The first example given of the school master’s supernatural paranoia is when Irving describes how Ichabod has set up traps and defenses about his school house; stakes at the windows, locked doors, and wires twisted around handles so they cannot be opened. This introduction to his paranoia is key to the rest of the story as it intermingles dangerously with his supernatural beliefs.
A second part of Ichabod’s illusionary life is his pride. He takes great pride in disciplining his students and teaching them, but is also proud of the fact that should a weaker student come along who he could not bear to whip, he simply gives them a lecture. It is obvious that he holds his teaching methods in the highest respect. Outside his school house, he takes pride in showing off in public. He is deemed smart among the hollow’s community because he is the only book learned one in the area, but really he just carries around a copy of Cotton Mather’s “History of New England Witchcraft”. Well, what we can say? He's a fanboy. It is this praise of his knowledge that leads him to be boisterous among the women and his delusion that he thinks he has a chance with any one female he chooses, but this is proved dreadfully incorrect when he tries and fails with Katrina. May I never be this teacher...
It is hard to say if Ichabod is in love with Katrina, her lands, or his illusion that his knowledge will get him what he wants. From what one can read in the story, it may become quite obvious that it is the last two that give Ichabod his ridiculous courage to pursue Katrina. When he goes to call on Katrina, the narrator (as a writer, I'm desperate to wonder who it is) states that Ichabod's “mouth watered, as he looked upon this sumptuous promise of luxurious winter fare”. Ew. He's hungry for land, I guess. Then the narrator describes a wonderful feast in the Van Tassel home, which Ichabod now sees as his lordly home. He sees a “whole family of children” and “himself bestriding a prancing mare” on these grounds. When Ichabod actually enters the house, he doesn’t see it as a visit, but rather as if he is entering his own home and his “only study was how to gain the affection of the peerless daughter of Van Tassel”. See? Gold digger. What is it with big houses and lavish furnishings, people?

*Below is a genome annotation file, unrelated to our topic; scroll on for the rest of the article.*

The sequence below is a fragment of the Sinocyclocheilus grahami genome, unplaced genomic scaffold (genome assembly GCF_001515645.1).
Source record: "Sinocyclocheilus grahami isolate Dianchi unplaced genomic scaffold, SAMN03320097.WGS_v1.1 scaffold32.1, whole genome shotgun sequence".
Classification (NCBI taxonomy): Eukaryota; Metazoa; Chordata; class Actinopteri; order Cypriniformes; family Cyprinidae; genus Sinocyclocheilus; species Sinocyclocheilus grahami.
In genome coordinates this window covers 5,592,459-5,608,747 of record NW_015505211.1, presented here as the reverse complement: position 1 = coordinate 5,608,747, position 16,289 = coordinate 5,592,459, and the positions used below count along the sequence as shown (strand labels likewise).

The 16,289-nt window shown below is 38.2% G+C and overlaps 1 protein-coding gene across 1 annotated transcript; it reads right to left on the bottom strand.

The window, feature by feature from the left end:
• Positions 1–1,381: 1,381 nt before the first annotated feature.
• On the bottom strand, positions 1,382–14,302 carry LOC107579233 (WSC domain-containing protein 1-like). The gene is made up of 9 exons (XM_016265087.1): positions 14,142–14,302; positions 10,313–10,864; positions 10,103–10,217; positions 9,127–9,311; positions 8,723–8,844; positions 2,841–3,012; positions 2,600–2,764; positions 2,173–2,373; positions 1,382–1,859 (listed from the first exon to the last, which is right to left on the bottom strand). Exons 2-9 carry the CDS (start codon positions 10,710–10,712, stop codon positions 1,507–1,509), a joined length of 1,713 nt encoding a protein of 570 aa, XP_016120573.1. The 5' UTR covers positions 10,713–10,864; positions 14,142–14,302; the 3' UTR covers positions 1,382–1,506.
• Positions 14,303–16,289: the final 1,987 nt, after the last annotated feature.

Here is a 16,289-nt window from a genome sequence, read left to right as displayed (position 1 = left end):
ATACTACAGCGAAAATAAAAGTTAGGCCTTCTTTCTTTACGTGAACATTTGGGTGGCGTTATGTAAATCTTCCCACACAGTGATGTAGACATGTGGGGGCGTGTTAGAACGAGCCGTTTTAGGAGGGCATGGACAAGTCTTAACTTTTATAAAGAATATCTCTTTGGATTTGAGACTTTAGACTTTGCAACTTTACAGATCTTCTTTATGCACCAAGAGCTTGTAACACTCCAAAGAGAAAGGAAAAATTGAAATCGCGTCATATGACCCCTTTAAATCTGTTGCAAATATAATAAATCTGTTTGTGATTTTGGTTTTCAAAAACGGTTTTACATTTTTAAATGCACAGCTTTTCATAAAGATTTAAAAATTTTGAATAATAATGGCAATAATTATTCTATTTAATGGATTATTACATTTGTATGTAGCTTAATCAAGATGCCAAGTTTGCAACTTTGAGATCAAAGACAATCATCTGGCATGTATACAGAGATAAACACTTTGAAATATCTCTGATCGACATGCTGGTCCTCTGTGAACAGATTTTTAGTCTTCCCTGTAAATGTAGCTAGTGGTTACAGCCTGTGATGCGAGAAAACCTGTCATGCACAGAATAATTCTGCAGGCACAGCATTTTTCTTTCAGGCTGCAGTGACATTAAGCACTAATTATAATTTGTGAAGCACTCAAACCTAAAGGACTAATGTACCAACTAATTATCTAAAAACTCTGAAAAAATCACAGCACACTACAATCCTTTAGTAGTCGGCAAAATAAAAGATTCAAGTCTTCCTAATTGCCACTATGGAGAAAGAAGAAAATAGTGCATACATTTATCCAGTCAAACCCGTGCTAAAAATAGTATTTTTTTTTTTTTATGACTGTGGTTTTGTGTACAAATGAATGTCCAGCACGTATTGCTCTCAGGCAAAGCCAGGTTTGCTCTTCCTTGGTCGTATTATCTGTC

When a person is so far into their own reality, others around them can easily be tempted into unkind pranks and schemes against the dreaming person. As common as that situation is and as smart as Ichabod thinks he is, he should have seen the schemes that were playing out before him starting with the invitation he received during his class to come to the Van Tassel gathering in the first place. It’s easy for Katrina and Brom to plot against him for the remainder of the story without him knowing because he's actually quite stupid and delusional. By the end, when Ichabod vanishes, it can be surmised that Brom made him leave on Katrina’s bidding. Ichabod never knew that she had no interest in him.
Ichabod is so happy to be invited to the ranch that he lets class go early and enters his dream world. He goes home, dresses well and even buys a horse to appear “before his mistress in the true style of a cavalier”. Ichabod’s imagination then starts to leak out of his world as he tries to pull it into genuine reality. He wants to show Katrina and everyone at the ranch, just how great he is. A glimpse of the reality can be seen though when the narrator describes the ride to the Van Tassel home: “He rode with short stirrups, which brought his knees nearly up to the pommel of the saddle”. Remembering Ichabod’s long, thin description from before, the image becomes absurd as this delusional man is imagined in the mind’s eye. Ichabod’s reality and real reality do not seem to be able to coincide. It's at this point that a modern reader would scoff, look at the great rented horse, and ask if he's overcompensating for something. Well, yes. But it's not what you think. It's that he thinks he smart and he's just not. Don't those people annoy you?